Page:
Pandemic Relief, Pioneer Suffragists, Intention and Memory
Top of Mind with Julie Rose - Radio Archive, Episode 1397
- Aug 6, 2020 8:00 pm
- 1:44:33 mins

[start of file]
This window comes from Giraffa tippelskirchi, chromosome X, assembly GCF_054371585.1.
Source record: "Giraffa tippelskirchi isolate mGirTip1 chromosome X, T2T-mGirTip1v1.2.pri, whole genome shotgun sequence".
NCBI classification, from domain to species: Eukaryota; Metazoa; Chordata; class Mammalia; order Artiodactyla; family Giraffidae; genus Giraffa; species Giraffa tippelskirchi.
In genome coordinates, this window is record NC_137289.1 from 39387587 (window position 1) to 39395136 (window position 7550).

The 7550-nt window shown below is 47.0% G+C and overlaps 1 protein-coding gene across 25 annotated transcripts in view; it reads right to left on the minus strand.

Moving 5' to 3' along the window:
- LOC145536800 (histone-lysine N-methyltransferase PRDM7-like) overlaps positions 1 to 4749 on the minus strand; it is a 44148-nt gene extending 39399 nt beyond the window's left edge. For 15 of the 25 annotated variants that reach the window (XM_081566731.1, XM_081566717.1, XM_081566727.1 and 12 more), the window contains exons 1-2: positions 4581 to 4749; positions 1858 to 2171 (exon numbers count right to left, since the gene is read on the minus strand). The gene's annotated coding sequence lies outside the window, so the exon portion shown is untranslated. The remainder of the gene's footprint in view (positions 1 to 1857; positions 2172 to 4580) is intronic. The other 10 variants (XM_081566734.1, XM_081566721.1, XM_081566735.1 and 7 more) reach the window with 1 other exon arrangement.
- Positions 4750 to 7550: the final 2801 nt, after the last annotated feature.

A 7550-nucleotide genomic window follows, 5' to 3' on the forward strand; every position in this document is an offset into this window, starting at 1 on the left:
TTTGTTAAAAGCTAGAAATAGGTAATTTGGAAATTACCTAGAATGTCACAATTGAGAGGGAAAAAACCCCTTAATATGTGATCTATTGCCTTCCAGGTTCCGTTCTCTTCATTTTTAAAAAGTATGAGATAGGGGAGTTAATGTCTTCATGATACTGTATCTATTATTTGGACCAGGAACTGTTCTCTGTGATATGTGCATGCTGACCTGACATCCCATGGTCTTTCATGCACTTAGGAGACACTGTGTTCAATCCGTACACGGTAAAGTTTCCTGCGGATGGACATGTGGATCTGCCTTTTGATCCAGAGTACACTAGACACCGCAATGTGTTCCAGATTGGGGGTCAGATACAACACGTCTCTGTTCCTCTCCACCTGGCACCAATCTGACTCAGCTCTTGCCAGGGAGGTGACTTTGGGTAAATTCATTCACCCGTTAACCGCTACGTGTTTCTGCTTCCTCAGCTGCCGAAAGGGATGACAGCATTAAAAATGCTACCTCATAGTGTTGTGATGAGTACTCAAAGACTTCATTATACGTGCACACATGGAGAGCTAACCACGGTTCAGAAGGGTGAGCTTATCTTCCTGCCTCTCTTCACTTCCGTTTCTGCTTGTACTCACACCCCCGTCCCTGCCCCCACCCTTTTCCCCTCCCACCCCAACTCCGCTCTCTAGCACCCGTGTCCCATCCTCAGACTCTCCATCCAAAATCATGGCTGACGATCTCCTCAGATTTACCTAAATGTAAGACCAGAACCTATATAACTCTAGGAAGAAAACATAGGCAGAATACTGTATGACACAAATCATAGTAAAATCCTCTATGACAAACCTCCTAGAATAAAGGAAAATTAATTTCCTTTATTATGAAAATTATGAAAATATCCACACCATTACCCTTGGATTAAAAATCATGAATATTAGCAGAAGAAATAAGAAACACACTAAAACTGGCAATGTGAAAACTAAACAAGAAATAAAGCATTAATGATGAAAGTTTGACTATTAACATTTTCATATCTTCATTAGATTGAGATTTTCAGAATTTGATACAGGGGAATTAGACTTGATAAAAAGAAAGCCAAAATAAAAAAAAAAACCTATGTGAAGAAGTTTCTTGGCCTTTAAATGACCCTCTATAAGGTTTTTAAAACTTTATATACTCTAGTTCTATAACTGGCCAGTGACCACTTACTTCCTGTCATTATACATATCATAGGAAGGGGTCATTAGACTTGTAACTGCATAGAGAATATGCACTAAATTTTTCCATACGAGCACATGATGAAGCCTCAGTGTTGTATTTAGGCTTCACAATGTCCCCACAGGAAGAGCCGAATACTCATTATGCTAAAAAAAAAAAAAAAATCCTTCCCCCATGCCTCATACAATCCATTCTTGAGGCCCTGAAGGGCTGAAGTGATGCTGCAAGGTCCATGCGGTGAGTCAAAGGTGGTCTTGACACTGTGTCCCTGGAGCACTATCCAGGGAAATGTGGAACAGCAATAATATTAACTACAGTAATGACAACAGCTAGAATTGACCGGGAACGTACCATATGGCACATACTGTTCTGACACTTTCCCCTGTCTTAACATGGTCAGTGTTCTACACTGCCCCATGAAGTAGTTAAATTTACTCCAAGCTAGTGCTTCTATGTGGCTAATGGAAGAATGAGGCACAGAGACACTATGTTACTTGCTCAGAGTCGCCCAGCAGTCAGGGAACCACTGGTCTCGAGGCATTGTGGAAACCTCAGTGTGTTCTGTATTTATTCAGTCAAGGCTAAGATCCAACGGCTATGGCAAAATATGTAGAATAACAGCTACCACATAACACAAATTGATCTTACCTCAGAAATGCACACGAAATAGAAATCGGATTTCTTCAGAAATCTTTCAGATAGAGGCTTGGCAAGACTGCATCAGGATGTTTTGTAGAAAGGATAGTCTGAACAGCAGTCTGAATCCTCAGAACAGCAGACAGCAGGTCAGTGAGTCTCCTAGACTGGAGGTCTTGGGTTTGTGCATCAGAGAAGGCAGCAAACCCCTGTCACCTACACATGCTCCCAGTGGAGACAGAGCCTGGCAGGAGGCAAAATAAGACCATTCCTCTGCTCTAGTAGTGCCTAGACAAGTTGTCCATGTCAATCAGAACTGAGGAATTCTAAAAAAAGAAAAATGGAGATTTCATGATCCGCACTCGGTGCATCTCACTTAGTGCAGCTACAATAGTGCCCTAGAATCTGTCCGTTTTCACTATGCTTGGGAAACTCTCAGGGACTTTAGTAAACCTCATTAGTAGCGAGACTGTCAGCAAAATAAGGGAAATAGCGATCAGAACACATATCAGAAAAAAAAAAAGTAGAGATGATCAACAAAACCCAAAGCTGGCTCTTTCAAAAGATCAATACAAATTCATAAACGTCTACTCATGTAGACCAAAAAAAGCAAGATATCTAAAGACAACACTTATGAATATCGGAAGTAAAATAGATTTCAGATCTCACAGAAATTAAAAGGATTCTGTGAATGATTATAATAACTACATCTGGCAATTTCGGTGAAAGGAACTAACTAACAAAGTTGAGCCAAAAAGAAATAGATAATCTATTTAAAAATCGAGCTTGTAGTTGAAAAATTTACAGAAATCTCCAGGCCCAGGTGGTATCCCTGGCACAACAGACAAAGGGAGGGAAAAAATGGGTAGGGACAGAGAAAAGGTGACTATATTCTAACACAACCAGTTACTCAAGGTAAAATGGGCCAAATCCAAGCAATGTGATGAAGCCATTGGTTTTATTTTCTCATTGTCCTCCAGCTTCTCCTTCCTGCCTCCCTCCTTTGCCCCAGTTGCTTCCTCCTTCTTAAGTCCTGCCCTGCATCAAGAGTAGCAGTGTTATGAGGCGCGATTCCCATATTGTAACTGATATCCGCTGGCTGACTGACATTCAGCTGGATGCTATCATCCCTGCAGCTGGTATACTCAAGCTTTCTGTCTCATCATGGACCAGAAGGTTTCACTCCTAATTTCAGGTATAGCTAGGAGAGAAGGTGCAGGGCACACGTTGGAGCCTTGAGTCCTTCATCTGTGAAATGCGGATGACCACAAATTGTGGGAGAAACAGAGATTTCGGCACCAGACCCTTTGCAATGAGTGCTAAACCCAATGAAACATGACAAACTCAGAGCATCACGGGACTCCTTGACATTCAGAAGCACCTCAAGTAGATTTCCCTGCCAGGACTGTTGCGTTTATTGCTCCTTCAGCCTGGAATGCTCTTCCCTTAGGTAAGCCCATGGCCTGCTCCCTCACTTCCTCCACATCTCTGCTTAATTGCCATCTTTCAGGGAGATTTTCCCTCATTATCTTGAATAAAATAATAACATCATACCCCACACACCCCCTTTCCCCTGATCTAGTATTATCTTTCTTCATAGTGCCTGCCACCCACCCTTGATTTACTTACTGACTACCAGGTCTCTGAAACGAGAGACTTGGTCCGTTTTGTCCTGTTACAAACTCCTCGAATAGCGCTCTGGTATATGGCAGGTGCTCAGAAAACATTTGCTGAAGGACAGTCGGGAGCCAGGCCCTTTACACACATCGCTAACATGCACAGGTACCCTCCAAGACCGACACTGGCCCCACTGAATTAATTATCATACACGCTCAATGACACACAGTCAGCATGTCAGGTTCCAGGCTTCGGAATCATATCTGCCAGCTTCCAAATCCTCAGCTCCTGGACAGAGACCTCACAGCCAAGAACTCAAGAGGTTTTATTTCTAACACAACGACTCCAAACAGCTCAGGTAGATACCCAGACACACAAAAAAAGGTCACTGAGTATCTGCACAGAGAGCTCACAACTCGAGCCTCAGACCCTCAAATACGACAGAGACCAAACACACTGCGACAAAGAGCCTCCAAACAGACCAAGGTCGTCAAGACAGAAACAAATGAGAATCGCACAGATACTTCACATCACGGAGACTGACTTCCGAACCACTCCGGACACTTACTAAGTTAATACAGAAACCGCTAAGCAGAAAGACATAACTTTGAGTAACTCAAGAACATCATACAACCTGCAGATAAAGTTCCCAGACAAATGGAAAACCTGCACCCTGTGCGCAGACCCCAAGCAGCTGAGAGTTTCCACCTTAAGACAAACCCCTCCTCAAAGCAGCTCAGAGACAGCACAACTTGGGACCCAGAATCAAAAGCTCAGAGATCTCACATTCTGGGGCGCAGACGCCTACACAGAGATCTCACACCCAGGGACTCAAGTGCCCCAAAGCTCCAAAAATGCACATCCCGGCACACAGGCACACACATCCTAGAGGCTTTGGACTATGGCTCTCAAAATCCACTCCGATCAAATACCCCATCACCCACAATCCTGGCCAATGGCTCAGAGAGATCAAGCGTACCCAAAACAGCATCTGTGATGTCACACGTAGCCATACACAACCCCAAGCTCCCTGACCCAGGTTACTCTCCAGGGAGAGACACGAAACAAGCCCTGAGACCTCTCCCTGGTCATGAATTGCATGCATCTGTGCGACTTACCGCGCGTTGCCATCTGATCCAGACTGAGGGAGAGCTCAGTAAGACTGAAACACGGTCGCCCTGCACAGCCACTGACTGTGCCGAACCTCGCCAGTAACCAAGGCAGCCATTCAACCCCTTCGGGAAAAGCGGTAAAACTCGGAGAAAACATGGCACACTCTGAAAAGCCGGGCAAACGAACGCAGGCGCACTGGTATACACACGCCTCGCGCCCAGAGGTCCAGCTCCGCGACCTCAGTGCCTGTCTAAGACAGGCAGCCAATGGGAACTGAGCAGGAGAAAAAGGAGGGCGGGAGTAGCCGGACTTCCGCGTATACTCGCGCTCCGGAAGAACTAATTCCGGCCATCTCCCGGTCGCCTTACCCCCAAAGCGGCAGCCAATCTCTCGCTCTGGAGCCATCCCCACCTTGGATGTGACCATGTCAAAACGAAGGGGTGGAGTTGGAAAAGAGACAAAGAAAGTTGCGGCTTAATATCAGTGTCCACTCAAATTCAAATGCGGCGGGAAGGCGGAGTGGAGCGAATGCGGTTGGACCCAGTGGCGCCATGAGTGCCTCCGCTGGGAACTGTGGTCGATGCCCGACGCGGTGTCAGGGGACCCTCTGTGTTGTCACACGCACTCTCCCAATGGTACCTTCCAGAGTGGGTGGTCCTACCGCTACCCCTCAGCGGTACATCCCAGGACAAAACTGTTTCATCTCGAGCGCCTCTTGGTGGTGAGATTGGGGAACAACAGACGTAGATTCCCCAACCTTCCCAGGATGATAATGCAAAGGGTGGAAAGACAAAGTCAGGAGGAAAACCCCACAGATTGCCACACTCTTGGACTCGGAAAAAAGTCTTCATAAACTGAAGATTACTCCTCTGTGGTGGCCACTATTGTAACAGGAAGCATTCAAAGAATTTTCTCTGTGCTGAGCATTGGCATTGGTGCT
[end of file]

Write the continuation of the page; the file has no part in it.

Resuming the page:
Congress and White House Agree Another COVID Relief Package is Important. But That’s All They Agree On. (0:35) Guest: James Curry, Professor of Political Science, University of Utah For 20 straight weeks, more than a million Americans have filed for unemployment benefits–but the $600 extra emergency unemployment payments that have helped many families stay afloat during the pandemic expired last week. So did the moratorium on evicting people who can’t pay their rent because of the pandemic. But Republicans and Democrats in Congress have not been able to agree on a plan for another round of emergency relief. President Trump says he’s preparing to do something by executive action instead of waiting for Congress. The Results From a Guaranteed Income Pilot Program in Stockton, CA (20:08) Guest: Sukhi Samra, Director, Stockton Economic Empowerment Demonstration (SEED) Program A year and a half ago, the city of Stockton, California started handing out $500 a month in cash to about 100 low-income residents. The money came with no strings attached. It was a pilot project for a concept called “universal basic income,” which has been gaining some national traction. Stockton’s experiment was supposed to end this summer, but it’s been extended because of the pandemic. Turning Farms Vertical in the City (36:37) Guest: Dickson Despommier, Emeritus Professor of Public Health, Columbia University Most of the food we eat in the US is grown somewhere many miles from where we live. Big cities have to bring food in on trucks because there’s just not enough open space to farm the amount of food people in those cities needs. But there’s a solution some crowded cities in Asia are experimenting with where food is grown inside high-rise buildings. It’s called vertical farming. The Untold Story of the Pioneering Suffragists in the American West (52:49) Guest: Neylan McBaine, CEO, Better Days 2020, Author of “Pioneering the Vote: The Untold Story of the Suffragists in Utah and the West” This month marks the 100th anniversary of the 19th Amendment giving women the right to vote. But women had voted in the US before–a number of Western states and territories were the first to put equal suffrage laws in their constitutions. The first woman in the nation to cast a vote under an equal suffrage law was a young school teacher in Salt Lake City, Utah named Seraph Young. It was February 1870, a full fifty years before the US Constitution would be amended to guarantee that right to all women. Why did Western territories lead the way in women’s suffrage? And why Utah, of all places, for such a milestone? Did I Do That Thing, or Did I Just Think About Doing It? (1:30:29) Guest: Dolores Albarracin, Rrofessor of Psychology and Marketing, The University of Illinois, Director, Social Action Lab Here’s a thing that happens to me all the time. I get an email or a text. I think of the response that I want to send. And a few hours–or days later–I’m sure I responded to that message. But I didn’t. How does that work?